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[Illustration: A RACE FOR LIFE.]




_FOREST AND PRAIRIE SERIES--No. 1_


THE GREAT CATTLE TRAIL
BY
EDWARD S. ELLIS

AUTHOR OF THE "WYOMING SERIES," "LOG CABIN SERIES,"
"DEERFOOT SERIES," ETC.

THE JOHN C. WINSTON CO.,
PHILADELPHIA,
CHICAGO, TORONTO.




COPYRIGHT, 1894,
BY
PORTER & COATES.




CONTENTS.

CHAPTER PAGE
I. AT THE RANCH. 1
II. AN ALARMING INTERRUPTION. 10
III. JUST IN TIME. 19
IV. A DESPERATE VENTURE. 28
V. UPSTAIRS AND DOWNSTAIRS. 36
VI. DINAH'S DISCOVERY. 44
VII. DINAH'S EXPLOIT. 52
VIII. IN THE MESQUITE BUSH. 61
IX. AT FAULT. 69
X. A SURPRISE. 77
XI. CHANGING PLACES. 85
XII. ON THE ROOF. 94
XIII. A DEAD RACE. 102
XIV. THE FRIEND IN NEED. 111
XV. VANISHED. 119
XVI. CLEVERLY DONE. 127
XVII. AT FAULT. 135
XVIII. AN UNEXPECTED QUERY. 143
XIX. DOWN THE LADDER. 151
XX. "THE BOYS HAVE ARRIVED!" 159
XXI. THROUGH THE BUSH. 167
XXII. THUNDERBOLT. 180
XXIII. "GOOD-BY!" 191
XXIV. A STRANGE DELAY. 203
XXV. HEADING NORTHWARD. 216
XXVI. A SHOT FROM THE DARKNESS. 228
XXVII. SHACKAYE, THE COMANCHE. 238
XXVIII. A MISHAP. 247
XXIX. OLD ACQUAINTANCES. 258
XXX. AT BAY. 264
XXXI. THE FLAG OF TRUCE. 276
XXXII. DIPLOMACY. 288
XXXIII. DRIVEN TO THE WALL. 295
XXXIV. THE FLANK MOVEMENT. 301




LIST OF ILLUSTRATIONS.

PAGE
A RACE FOR LIFE. Frontispiece
A STARTLING DISCOVERY. 52
THE LAST STAND. 264




THE GREAT CATTLE TRAIL




CHAPTER I.

AT THE RANCH.


Avon Burnet, at the age of eighteen, was one of the finest horsemen that
ever scurried over the plains of Western Texas, on his matchless mustang
Thunderbolt.

He was a native of the Lone Star State, where, until he was thirteen
years old, he attended the common school, held in a log cabin within
three miles of his home, after which he went to live with his uncle,
Captain Dohm Shirril, with whom the orphan son of his sister had been a
favorite from infancy.

Avon was bright, alert, unusually active, and exceedingly fond of horses
from the time he was able to walk. His uncle had served through the
Civil War in the Confederate army, returning to Texas at the close of
hostilities, thoroughly "reconstructed," and only anxious to recover his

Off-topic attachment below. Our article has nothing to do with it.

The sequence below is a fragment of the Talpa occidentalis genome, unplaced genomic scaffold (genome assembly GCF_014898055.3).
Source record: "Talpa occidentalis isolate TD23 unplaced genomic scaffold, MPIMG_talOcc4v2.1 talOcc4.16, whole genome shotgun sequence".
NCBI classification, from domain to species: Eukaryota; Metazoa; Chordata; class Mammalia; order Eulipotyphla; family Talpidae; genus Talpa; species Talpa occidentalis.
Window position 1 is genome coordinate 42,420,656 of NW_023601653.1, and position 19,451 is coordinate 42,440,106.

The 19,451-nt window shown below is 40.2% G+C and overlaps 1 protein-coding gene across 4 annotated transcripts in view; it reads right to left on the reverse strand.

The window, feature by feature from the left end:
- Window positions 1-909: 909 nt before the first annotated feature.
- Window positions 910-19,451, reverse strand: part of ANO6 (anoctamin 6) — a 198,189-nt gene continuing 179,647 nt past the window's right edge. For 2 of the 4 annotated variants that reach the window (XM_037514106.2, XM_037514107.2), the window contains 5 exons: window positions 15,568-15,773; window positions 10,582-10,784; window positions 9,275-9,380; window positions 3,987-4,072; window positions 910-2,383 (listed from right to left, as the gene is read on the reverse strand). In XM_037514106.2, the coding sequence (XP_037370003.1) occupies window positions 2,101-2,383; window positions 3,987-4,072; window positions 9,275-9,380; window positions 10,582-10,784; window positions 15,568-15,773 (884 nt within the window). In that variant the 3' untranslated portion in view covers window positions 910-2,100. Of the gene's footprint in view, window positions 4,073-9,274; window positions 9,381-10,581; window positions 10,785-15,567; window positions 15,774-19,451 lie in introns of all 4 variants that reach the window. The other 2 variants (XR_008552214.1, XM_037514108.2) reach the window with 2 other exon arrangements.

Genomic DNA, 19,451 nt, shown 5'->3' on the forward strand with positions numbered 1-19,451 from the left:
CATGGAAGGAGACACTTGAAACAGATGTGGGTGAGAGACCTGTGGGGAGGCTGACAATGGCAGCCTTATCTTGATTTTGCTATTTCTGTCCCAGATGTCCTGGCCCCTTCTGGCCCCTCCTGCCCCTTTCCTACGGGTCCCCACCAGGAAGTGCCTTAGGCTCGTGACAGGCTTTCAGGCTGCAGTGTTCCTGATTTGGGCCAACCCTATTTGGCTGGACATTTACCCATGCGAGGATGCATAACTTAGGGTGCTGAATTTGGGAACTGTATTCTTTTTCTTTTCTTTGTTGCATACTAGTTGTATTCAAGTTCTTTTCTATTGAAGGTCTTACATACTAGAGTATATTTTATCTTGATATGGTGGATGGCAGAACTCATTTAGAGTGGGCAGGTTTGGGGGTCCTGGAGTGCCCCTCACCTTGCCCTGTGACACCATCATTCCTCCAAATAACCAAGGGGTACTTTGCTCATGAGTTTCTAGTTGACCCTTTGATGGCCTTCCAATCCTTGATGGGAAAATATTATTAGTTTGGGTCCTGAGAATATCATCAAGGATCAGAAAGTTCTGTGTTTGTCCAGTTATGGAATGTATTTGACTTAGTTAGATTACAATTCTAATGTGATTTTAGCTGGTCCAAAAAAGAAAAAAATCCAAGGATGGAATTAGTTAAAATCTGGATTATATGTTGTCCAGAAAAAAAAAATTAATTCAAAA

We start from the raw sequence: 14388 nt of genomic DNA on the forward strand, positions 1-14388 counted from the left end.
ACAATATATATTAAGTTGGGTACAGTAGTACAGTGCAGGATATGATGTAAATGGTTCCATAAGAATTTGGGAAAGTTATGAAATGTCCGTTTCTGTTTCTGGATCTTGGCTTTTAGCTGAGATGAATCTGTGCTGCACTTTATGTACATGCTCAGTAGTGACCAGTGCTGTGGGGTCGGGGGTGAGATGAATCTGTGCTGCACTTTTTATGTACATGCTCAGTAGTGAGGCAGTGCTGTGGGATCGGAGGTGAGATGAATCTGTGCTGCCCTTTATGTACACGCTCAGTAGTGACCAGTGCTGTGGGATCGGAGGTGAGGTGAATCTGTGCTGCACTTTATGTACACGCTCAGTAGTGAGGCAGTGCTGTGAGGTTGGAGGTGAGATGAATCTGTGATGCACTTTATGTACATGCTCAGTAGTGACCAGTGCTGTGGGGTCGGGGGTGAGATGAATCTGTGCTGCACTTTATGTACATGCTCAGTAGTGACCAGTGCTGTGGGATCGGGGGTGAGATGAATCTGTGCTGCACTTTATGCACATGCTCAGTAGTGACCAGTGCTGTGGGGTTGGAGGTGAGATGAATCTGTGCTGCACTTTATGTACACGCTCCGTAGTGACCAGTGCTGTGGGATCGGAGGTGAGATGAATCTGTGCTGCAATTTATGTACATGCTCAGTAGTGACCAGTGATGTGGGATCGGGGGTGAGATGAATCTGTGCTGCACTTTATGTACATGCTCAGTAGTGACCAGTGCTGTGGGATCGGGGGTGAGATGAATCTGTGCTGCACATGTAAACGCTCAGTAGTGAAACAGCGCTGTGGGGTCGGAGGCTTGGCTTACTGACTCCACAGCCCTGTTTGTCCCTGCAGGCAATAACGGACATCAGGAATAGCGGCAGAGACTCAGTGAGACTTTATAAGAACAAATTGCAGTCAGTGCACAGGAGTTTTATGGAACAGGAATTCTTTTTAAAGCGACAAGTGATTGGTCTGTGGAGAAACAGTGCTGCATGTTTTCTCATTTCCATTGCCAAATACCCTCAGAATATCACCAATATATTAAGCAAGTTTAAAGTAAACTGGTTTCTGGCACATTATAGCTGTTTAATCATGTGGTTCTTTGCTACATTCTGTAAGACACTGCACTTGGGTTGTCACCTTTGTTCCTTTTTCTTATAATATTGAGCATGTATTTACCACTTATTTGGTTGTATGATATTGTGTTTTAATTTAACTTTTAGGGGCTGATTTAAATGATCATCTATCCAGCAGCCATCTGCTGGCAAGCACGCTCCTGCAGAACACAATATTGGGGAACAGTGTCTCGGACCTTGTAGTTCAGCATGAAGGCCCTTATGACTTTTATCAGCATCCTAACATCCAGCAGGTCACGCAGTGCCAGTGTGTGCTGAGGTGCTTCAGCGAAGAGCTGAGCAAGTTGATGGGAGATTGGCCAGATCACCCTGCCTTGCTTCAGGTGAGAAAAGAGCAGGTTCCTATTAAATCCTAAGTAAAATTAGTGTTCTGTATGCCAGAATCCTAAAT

fortunes, which had been scattered to the four winds of heaven during
the long, bitter struggle.

The captain had no children of his own, and it was natural, therefore,
that he and his wife should feel the strongest attachment for the boy
who was placed in their care, and who, should his life be spared, would
inherit whatever his new parents might be able to leave behind them when
called to depart.

Avon had reached the age named, when to his delight he was told that he
was to accompany the large herd of cattle which was to be driven
northward, through upper Texas, the Indian Nation, and Kansas over the
Great Cattle Trail, along which hundreds of thousands of hoofs have
tramped during the years preceding and following the War for the Union.

Young as was our hero, he had served his apprenticeship at the cattle
business, and was an expert at the round-up, in branding, in cutting
out, in herding, and all the arduous requirements of a cowboy's life. It
was understood, therefore, that he was to be rated as a full hand among
the eight men who, under his uncle, were to have charge of two thousand
cattle about to start on the long tramp northward.

"It's the hardest kind of work," said the captain to his nephew, as the
two sat in the low, flat structure where the veteran made his home, with
his wife and one colored servant, "but I haven't any fear that you will
not pull through all right."

"If I am not able to do so _now_, I never shall be," replied Avon, with
a smile, as he sat on the rough, home-made stool, slowly whittling a
piece of wood, while his aunt, looking up from her sewing, remarked in
her quiet way:

"It will be lonesome without Avon."

"But not so bad as when uncle was off to the war," ventured the youth,
gazing affectionately at the lady.

The captain was sitting with his legs crossed, slowly smoking the old
briarwood which he had carried through many a fierce campaign, and
seemingly sunk in deep thought. Like his nephew, he was clad in the
strong serviceable costume of the Texan cowboy, his broad sombrero
resting with a number of blankets on pegs in the wall.

It was evening, with a cold, piercing wind almost like one of the
cutting northers blowing around the homely structure. The herd were
gathered at a point about five miles to the northward, whence the real
start was to be made at an early hour on the morrow. This arrangement
permitted the captain and his young friend to spend their last night at
home.

"No," replied Mrs. Shirril, referring to the last remark of her nephew,
"there never can be any worse days than those, when I did not know